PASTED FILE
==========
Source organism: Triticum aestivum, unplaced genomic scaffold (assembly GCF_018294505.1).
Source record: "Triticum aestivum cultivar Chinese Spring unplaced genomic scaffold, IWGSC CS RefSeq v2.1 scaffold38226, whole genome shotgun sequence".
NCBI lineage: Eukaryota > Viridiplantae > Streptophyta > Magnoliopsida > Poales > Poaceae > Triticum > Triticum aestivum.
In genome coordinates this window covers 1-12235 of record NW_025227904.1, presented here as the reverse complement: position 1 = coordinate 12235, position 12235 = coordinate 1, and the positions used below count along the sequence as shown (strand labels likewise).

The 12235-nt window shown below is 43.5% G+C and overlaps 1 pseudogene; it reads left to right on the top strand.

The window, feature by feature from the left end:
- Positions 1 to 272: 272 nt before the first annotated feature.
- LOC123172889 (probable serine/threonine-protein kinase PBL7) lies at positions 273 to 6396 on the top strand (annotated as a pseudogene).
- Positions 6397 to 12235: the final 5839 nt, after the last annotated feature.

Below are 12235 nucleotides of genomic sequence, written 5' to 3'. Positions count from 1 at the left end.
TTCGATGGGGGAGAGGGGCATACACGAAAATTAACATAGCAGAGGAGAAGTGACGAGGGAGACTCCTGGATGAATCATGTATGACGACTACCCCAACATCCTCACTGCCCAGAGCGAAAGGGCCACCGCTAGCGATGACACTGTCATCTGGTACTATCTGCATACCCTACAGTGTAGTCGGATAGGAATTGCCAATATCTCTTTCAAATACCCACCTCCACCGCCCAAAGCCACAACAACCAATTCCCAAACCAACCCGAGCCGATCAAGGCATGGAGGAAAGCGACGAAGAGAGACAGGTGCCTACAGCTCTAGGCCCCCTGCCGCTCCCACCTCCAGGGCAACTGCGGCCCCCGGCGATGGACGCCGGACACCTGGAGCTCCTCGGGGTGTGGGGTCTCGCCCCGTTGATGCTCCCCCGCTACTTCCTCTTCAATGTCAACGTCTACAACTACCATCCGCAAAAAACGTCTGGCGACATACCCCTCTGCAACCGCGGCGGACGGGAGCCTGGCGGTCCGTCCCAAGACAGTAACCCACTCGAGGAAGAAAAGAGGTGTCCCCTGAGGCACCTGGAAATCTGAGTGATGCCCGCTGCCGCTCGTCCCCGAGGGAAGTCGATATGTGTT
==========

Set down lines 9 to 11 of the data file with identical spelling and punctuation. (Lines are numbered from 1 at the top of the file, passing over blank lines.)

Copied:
- Positions 6397 to 12235: the final 5839 nt, after the last annotated feature.

Below are 12235 nucleotides of genomic sequence, written 5' to 3'. Positions count from 1 at the left end.
TTCGATGGGGGAGAGGGGCATACACGAAAATTAACATAGCAGAGGAGAAGTGACGAGGGAGACTCCTGGATGAATCATGTATGACGACTACCCCAACATCCTCACTGCCCAGAGCGAAAGGGCCACCGCTAGCGATGACACTGTCATCTGGTACTATCTGCATACCCTACAGTGTAGTCGGATAGGAATTGCCAATATCTCTTTCAAATACCCACCTCCACCGCCCAAAGCCACAACAACCAATTCCCAAACCAACCCGAGCCGATCAAGGCATGGAGGAAAGCGACGAAGAGAGACAGGTGCCTACAGCTCTAGGCCCCCTGCCGCTCCCACCTCCAGGGCAACTGCGGCCCCCGGCGATGGACGCCGGACACCTGGAGCTCCTCGGGGTGTGGGGTCTCGCCCCGTTGATGCTCCCCCGCTACTTCCTCTTCAATGTCAACGTCTACAACTACCATCCGCAAAAAACGTCTGGCGACATACCCCTCTGCAACCGCGGCGGACGGGAGCCTGGCGGTCCGTCCCAAGACAGTAACCCACTCGAGGAAGAAAAGAGGTGTCCCCTGAGGCACCTGGAAATCTGAGTGATGCCCGCTGCCGCTCGTCCCCGAGGGAAGTCGATATGTGTT